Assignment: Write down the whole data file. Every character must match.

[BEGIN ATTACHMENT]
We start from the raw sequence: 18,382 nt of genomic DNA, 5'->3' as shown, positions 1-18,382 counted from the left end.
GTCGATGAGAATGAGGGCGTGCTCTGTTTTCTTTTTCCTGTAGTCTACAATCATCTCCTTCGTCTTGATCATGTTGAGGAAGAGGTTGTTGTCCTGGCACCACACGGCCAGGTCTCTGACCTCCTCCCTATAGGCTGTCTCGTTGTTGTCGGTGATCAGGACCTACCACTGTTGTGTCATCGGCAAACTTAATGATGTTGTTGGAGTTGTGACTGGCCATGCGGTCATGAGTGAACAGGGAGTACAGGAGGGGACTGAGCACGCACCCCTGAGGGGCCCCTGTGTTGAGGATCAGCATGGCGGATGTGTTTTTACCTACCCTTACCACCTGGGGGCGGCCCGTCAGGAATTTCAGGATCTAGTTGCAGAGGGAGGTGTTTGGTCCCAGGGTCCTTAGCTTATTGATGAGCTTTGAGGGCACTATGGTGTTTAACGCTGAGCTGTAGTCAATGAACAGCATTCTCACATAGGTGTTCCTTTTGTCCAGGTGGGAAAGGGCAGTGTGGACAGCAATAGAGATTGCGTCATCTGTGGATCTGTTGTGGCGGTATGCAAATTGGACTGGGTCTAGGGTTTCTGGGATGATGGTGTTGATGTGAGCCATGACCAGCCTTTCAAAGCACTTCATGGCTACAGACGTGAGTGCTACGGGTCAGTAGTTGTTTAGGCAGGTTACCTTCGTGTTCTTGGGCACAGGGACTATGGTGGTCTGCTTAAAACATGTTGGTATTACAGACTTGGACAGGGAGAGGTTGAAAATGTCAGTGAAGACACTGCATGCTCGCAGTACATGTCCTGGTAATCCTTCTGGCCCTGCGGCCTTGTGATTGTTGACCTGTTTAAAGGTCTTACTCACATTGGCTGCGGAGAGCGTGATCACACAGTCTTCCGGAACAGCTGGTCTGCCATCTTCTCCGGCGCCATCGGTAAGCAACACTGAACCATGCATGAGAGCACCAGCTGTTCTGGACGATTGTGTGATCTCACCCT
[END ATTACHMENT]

We start from the raw sequence: 18,382 nt of genomic DNA, 5'->3' as shown, positions 1-18,382 counted from the left end.
GTCGATGAGAATGAGGGCGTGCTCTGTTTTCTTTTTCCTGTAGTCTACAATCATCTCCTTCGTCTTGATCATGTTGAGGAAGAGGTTGTTGTCCTGGCACCACACGGCCAGGTCTCTGACCTCCTCCCTATAGGCTGTCTCGTTGTTGTCGGTGATCAGGACCTACCACTGTTGTGTCATCGGCAAACTTAATGATGTTGTTGGAGTTGTGACTGGCCATGCGGTCATGAGTGAACAGGGAGTACAGGAGGGGACTGAGCACGCACCCCTGAGGGGCCCCTGTGTTGAGGATCAGCATGGCGGATGTGTTTTTACCTACCCTTACCACCTGGGGGCGGCCCGTCAGGAATTTCAGGATCTAGTTGCAGAGGGAGGTGTTTGGTCCCAGGGTCCTTAGCTTATTGATGAGCTTTGAGGGCACTATGGTGTTTAACGCTGAGCTGTAGTCAATGAACAGCATTCTCACATAGGTGTTCCTTTTGTCCAGGTGGGAAAGGGCAGTGTGGACAGCAATAGAGATTGCGTCATCTGTGGATCTGTTGTGGCGGTATGCAAATTGGACTGGGTCTAGGGTTTCTGGGATGATGGTGTTGATGTGAGCCATGACCAGCCTTTCAAAGCACTTCATGGCTACAGACGTGAGTGCTACGGGTCAGTAGTTGTTTAGGCAGGTTACCTTCGTGTTCTTGGGCACAGGGACTATGGTGGTCTGCTTAAAACATGTTGGTATTACAGACTTGGACAGGGAGAGGTTGAAAATGTCAGTGAAGACACTGCATGCTCGCAGTACATGTCCTGGTAATCCTTCTGGCCCTGCGGCCTTGTGATTGTTGACCTGTTTAAAGGTCTTACTCACATTGGCTGCGGAGAGCGTGATCACACAGTCTTCCGGAACAGCTGGTCTGCCATCTTCTCCGGCGCCATCGGTAAGCAACACTGAACCATGCATGAGAGCACCAGCTGTTCTGGACGATTGTGTGATCTCACCCT